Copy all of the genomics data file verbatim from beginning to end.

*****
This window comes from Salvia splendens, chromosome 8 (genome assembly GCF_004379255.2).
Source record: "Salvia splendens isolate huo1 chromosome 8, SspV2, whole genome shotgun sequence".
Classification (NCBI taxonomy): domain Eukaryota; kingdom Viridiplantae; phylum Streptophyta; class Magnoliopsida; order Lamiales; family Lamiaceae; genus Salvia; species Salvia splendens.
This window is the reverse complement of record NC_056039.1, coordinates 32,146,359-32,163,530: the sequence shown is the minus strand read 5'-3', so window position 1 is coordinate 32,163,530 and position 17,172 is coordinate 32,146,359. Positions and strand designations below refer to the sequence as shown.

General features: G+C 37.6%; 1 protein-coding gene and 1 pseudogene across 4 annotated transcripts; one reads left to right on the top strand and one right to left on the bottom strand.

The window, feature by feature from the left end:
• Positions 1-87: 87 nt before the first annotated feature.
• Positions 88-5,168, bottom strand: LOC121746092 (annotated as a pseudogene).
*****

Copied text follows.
This window comes from Salvia splendens, chromosome 8 (genome assembly GCF_004379255.2).
Source record: "Salvia splendens isolate huo1 chromosome 8, SspV2, whole genome shotgun sequence".
Classification (NCBI taxonomy): domain Eukaryota; kingdom Viridiplantae; phylum Streptophyta; class Magnoliopsida; order Lamiales; family Lamiaceae; genus Salvia; species Salvia splendens.
This window is the reverse complement of record NC_056039.1, coordinates 32,146,359-32,163,530: the sequence shown is the minus strand read 5'-3', so window position 1 is coordinate 32,163,530 and position 17,172 is coordinate 32,146,359. Positions and strand designations below refer to the sequence as shown.

General features: G+C 37.6%; 1 protein-coding gene and 1 pseudogene across 4 annotated transcripts; one reads left to right on the top strand and one right to left on the bottom strand.

The window, feature by feature from the left end:
• Positions 1-87: 87 nt before the first annotated feature.
• Positions 88-5,168, bottom strand: LOC121746092 (annotated as a pseudogene).